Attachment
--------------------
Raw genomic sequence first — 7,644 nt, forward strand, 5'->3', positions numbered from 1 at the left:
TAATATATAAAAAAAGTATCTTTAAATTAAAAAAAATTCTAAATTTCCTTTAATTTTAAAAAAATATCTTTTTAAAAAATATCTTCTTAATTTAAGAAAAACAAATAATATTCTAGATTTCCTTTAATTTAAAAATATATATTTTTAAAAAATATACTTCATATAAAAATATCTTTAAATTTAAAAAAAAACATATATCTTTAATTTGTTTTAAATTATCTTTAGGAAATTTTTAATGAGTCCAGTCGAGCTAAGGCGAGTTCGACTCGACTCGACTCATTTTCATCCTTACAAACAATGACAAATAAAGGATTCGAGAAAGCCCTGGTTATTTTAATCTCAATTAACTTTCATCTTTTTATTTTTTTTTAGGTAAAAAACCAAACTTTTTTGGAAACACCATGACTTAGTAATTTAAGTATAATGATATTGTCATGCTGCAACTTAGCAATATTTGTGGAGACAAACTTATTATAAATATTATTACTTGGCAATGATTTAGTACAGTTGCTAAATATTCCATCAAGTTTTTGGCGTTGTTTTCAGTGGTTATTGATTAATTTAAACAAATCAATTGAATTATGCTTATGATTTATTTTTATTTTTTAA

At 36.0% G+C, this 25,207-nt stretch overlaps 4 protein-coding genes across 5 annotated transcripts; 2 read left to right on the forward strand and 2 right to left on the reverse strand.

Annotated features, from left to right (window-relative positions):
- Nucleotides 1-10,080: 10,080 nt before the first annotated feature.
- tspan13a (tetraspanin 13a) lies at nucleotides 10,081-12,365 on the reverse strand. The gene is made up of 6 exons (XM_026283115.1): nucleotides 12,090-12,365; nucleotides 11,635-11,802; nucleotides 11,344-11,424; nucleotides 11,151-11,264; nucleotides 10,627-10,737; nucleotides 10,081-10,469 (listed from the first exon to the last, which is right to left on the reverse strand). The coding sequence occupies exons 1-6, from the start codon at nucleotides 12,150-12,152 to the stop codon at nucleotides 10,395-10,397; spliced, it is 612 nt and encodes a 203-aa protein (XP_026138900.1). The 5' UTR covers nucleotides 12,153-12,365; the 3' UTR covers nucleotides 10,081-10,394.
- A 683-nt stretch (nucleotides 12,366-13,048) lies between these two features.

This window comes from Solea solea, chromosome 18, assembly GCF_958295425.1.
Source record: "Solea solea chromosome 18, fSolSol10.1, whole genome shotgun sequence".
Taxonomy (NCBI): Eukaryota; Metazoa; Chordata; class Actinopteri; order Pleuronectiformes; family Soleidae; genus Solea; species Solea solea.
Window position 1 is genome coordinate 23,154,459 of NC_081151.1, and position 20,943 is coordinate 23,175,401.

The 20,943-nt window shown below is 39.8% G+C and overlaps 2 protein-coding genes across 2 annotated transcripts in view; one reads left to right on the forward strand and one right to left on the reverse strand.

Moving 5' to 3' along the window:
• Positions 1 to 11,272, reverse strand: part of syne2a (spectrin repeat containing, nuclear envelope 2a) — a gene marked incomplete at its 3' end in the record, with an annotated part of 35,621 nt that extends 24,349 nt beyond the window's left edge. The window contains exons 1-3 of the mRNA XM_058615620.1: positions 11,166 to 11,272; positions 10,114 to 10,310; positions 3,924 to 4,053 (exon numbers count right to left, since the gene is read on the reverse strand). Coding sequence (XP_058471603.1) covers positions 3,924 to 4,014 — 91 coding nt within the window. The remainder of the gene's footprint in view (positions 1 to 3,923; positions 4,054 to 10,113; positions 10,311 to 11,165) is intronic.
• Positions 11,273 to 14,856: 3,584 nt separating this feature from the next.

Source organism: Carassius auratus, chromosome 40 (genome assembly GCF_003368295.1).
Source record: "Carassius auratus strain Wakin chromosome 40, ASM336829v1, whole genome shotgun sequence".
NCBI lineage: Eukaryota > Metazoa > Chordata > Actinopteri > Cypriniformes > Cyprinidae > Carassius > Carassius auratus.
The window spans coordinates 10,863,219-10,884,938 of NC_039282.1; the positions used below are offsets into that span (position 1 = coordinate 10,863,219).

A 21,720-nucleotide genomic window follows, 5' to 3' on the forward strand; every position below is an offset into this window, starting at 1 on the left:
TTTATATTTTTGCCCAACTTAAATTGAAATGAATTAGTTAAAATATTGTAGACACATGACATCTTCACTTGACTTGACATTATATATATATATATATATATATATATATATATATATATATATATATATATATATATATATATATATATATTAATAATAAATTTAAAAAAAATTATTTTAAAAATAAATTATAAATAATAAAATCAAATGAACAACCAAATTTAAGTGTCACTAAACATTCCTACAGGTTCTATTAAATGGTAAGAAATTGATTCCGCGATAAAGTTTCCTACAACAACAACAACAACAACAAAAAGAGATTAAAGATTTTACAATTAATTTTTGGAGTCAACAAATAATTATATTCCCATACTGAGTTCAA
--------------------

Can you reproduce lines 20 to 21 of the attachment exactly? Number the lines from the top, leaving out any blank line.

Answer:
A 21,720-nucleotide genomic window follows, 5' to 3' on the forward strand; every position below is an offset into this window, starting at 1 on the left:
TTTATATTTTTGCCCAACTTAAATTGAAATGAATTAGTTAAAATATTGTAGACACATGACATCTTCACTTGACTTGACATTATATATATATATATATATATATATATATATATATATATATATATATATATATATATATATATATATATATTAATAATAAATTTAAAAAAAATTATTTTAAAAATAAATTATAAATAATAAAATCAAATGAACAACCAAATTTAAGTGTCACTAAACATTCCTACAGGTTCTATTAAATGGTAAGAAATTGATTCCGCGATAAAGTTTCCTACAACAACAACAACAACAACAAAAAGAGATTAAAGATTTTACAATTAATTTTTGGAGTCAACAAATAATTATATTCCCATACTGAGTTCAA